Monday, May 18, 2009

On the Clock

Question of the day: You said in one post you only work on your book about an hour a day -- did I get that right? Do you do it first thing in the morning or after your freelance work? And how often do you violate that rule?

Yep, indeed, I did say that, and it's only sort-of true. I set aside one hour a day to write because that's what I tell myself I HAVE to write...given how arduous I sometimes find fiction, I think if I told myself that I had to write four hours or whatnot every day, I simply become paralyzed with dread. But an hour? I mean, what's a measly hour? It's nothing. So I schedule my day around this hour because let's face it, anyone can do anything for an hour. (I often use this same psychology when it comes to running or working out...I can really endure a little pain for that short a period of time, and then it's over, and then I'm always glad that I did it, right?)

I almost always designate this hour in the morning, if only because my afternoons tend to get away from me with non-writing stuff - dropping in on my son's baseball class, walking the dog, running errands, and the only way that I can ENSURE that I get my hour in is to crank it out when the house is quiet.

Now. Does this mean that I only give an hour? No, not at all. Often times, once I get started, I completely lose track of the time and devote much more. But if I'm having a crap writing day, after minute 59, I give myself an out. Again, just like a workout. You have to break a sweat, but that doesn't mean you have to exhaust yourself. On days like that, just showing up is enough.

As far as my freelance stuff, it all depends on my deadlines. I procrastinate much less on my articles, so carving out time isn't that tough. Many times, I give myself that hour to work on my fiction (or else I'll end up skipping it altogether), and then, once my brain is in the "work mode," I transition pretty easily to my articles.

I think there are a couple of reasons why this works for me: 1) I don't expect too much from myself. As noted above, anyone can suffer through an hour. And 2) I've established a pattern that really works for my mental and physical schedule: I start writing right after my coffee has kicked in, when no one is around to bother me. No excuses. No reason NOT to dive in. It's a no-brainer.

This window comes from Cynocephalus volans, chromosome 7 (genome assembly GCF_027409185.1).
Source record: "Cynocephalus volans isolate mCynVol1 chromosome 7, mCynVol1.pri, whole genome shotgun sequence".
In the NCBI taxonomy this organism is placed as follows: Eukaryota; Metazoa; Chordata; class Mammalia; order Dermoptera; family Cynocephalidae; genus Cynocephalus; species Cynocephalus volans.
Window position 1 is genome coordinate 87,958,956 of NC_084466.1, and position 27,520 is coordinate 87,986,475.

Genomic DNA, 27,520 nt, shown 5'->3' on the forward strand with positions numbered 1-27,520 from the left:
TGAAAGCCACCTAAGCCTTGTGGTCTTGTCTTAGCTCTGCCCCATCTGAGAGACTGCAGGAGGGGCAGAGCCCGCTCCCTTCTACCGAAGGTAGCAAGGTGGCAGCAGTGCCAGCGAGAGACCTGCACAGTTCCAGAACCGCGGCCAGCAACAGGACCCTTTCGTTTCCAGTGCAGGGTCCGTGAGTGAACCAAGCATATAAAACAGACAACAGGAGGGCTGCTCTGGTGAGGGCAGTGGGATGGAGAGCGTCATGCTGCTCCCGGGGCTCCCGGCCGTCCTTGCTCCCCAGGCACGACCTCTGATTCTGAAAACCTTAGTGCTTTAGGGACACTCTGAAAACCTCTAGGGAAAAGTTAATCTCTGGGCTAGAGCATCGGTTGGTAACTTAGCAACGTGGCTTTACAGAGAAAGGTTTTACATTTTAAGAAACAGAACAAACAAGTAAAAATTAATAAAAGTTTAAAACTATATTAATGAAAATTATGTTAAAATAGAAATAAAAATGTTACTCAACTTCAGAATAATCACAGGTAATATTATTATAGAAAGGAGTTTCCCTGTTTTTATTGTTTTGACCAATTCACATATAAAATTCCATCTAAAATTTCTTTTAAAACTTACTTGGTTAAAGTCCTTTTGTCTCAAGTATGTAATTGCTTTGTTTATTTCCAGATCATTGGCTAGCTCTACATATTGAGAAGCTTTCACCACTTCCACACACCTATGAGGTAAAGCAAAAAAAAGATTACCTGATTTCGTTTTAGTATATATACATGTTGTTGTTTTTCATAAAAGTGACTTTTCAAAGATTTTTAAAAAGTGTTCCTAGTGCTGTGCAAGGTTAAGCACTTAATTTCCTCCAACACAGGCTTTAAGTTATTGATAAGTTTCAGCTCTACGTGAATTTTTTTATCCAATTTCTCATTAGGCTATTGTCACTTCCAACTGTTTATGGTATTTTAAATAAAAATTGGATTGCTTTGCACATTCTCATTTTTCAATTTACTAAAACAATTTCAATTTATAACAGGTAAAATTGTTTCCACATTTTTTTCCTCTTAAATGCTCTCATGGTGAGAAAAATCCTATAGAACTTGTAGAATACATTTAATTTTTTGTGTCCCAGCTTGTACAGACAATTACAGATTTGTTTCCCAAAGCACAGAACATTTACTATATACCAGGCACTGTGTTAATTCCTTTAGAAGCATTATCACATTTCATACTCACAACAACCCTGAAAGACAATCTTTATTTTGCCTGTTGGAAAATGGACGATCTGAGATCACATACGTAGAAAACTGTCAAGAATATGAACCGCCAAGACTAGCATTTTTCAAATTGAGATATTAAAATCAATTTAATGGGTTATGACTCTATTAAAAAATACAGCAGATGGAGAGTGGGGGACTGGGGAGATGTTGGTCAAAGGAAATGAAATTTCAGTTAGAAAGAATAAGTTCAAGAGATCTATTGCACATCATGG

7 comments:

Peggy Bourjaily said...

I work better in the mornings too! Thanks for posting, Allison - it's always nice to see how writers actually do it. Sitting in the chair at the computer and not allowing any distractions for an hour is inspiring for me since I am the queen of procrastination when it comes to fiction. Hmm, I wonder how long it will take until it doesn't feel like a chore?

Trish Ryan said...

I use this strategy for working out, too...can't believe I've never thought to apply it to writing. And your tip about scheduling THE HOUR right after the caffeine kicks in is key :)

Suzanne said...

Thanks for this insight, this is actually very inspiring because anyone can handle an hour and it makes the prospect a lot less daunting than say a particular word count or number of pages...

LarramieG said...

Have to laugh at "It's a no-brainer," when in truth it's all so logical

sarah pekkanen said...

I love the exercise/writing analogy because they are so similar! To get results, you need to put in the time and do it consistently and make it a habit. I used to think that I just needed the setting to be perfect before I could write -- you know, the perfect coffee shop, the right background music, etc. -- and that once I got that part right, the novel would kind of write itself. But I've since learned that you need to write on days when you'd rather be curled up in bed watching lame American Idol re-runs and eating bon bons (and really, who wouldn't rather be doing that?:)) By forcing yourself to write through your creative slumps, you're dong the equivalent of training for a marathon. Sometimes you'll hit the golden days when you feel like you can run (or write) forever -- but not if you haven't laid the gritty groundwork.

pam said...

Allison,

This was a very helpful and timely post. I like the idea of committing to at least an hour, or only an hour, as it's not too daunting. I tried something similar this morning, to just get two pages done, figuring that was doable...and it was. Got a little more actually and it took exactly an hour. Will try to keep to this going forward.

Thanks!
Pam

Jarrod said...

I would give myself about an hour of writing time and also a little time to just sit and think about the story - just relax and read a little of what I wrote and think of the next move. Not only was I writing more and more each time, but I Really looked forward to it and it became such a fun point and highlight of my day.